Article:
Why It’s Important for Customer Success to Leverage Internal Experts


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Every customer has their own unique needs. Often, delighting the customer means extending the relationship beyond the customer success team. Connecting them with the right technical subject matter expert, product leader, or C-level executive could make a major impact, particularly when customers are experiencing challenges. Or, they may just want to know that they have a voice in the future direction of your product, and that their requests are being considered.

Finding the right connection for your customers can feel a lot like matchmaking. It involves understanding the customer’s state of mind throughout the relationship, and knowing the right points in time to have these conversations with internal experts.

Here are a few tips for how to get this process right.

Capitalize on customer insights and product data

In nearly every case, it is important to have multiple champions, or points of contact, within your customer’s company. In some cases, there may be different personas using your product — for example, sales, customer success, and HR could all use the same software for entirely different purposes.

That’s why it’s critical to have a high and wide approach where you establish touch points across the organization and at various levels, and connect them with the right experts in your company at specific points in time. While it may be tempting to want to fully contain the customer relationship within customer success, involving inter-departmental experts at your company can deepen the relationship, reduce risk and help grow the account over time.

Understanding the customer’s pain points starts with the discovery process. Each user group or “persona” should have the opportunity to share exactly what they need out of the product and customer relationship. From there, product data can uncover usage patterns, and provide your team with a good foundational understanding of what’s working well, and where customers could benefit from a well-timed conversation with an expert.

For example, you may find that the marketing team within your customer’s organization was enthusiastic about the product for the first few months, but usage is now trailing off. Before it becomes a potential churn issue, you can offer a targeted training session with a marketing expert at your company or 1:1 with a marketing customer champion. Engaging with customers early and often is a great way to build loyalty and trust.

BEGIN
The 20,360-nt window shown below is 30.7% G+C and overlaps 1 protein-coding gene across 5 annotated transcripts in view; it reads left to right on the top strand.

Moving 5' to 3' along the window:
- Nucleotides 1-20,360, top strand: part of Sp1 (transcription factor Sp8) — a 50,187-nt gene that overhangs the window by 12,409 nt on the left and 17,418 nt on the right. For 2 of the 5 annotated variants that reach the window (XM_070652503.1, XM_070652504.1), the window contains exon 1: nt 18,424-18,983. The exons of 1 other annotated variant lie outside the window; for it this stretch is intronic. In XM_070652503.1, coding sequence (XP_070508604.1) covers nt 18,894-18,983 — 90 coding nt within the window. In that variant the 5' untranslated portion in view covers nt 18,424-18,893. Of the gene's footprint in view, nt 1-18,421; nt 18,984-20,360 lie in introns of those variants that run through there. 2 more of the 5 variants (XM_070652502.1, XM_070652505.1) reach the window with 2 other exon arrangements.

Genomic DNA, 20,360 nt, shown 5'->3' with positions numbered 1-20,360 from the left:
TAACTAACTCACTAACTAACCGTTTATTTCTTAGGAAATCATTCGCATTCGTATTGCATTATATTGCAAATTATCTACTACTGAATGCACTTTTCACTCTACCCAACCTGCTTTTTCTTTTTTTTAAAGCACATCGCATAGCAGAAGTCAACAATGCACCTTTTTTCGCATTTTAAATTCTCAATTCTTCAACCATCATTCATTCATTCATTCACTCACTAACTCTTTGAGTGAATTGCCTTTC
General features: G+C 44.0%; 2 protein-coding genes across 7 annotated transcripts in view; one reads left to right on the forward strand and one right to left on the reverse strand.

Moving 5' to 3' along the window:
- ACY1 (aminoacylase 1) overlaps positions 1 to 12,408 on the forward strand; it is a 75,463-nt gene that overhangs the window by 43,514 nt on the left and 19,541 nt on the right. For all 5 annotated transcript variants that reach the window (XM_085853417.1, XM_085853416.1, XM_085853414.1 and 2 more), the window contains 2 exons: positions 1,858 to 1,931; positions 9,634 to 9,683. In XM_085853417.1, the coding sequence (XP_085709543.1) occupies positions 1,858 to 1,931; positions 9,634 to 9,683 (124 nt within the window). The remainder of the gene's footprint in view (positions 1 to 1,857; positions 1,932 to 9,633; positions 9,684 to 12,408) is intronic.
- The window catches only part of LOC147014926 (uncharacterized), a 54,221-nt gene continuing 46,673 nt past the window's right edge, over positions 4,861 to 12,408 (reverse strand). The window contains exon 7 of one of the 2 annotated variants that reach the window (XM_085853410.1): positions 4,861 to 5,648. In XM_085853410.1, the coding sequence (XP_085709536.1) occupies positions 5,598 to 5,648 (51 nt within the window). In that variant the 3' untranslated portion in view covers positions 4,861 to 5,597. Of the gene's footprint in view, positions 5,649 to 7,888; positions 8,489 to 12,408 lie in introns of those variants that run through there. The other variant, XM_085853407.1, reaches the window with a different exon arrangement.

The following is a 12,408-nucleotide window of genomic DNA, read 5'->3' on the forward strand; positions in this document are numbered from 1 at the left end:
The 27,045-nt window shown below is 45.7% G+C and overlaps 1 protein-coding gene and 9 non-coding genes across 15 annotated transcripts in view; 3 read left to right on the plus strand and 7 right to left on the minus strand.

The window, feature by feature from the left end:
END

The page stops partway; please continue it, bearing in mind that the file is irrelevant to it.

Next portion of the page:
Connect your largest customers with executive sponsors

One of the best ways to keep a high-value customer happy is a connection with an executive sponsor. The role of customer success, in this case, is to prepare the leadership team and management team with information on these key accounts. It’s critical to understand how the strengths of each executive would pair to each customer’s pain points. For example, it makes sense to connect a technical leader to a customer who has deep, feature-oriented questions and/or a wide range of technical users.

While every customer would love to talk to the CEO, that’s just not possible or scalable. Other executives on the team, however, should make time to prioritize conversations with customers. Doing so is the best way to make top customers feel understood and valued. Meetings can happen in a one-to-one, or one-to-many setting. Many companies, for example, have developed customer advisory boards to listen to and incorporate feedback directly into the product roadmap.

Take advantage of automation

Beyond the top 1% of your customer base, most customers can be mapped to defined needs and potential areas of conversation. In these cases, you can leverage automation to create a decision tree and land your customers with the appropriate executive at the right time. For example, our team uses routing forms to align customers with technical experts. Automation helps our customers book a call in a business day or less when there’s a person with that expertise available.

One big disclaimer around automation: You can’t set it and forget it. Make sure to test the experience and iterate on it. For example, you may initiate certain automated messaging that isn’t applicable as you scale. It’s important to regularly check in on your automated systems to ensure that they’re meeting both your team’s and your customers’ needs.

Meeting your customers in the moment

Regardless of the approach that you take, it’s crucial to consider where your customer is in their journey. Also, think about how external factors, like the economy, are impacting your customers’ companies and personal lives. For example, as you reach out to your customers, ensure that you are aware of any layoffs, so that you can communicate empathetically and find the best way to make your point of contact’s life easier. Meeting with your internal experts should be a value-add, not an extra item on the customer’s to-do list.

When done right, assembling a team of subject matter experts can help your customer experience operations scale throughout the entire company. Customers will feel understood, while your team gains valuable customer insights that can improve your product and service operations. It’s a win-win that’s well worth the effort.

Katie Christian
Katie Christian is a customer-centric revenue leader who's passionate about serving and scaling businesses and teams. Today, Katie leads as Head of Customer Success at Calendly one of the fastest-growing product-led growth companies. She's been named a Top 40 Customer Success Influencer and a Top 50, Sales Women to Watch.


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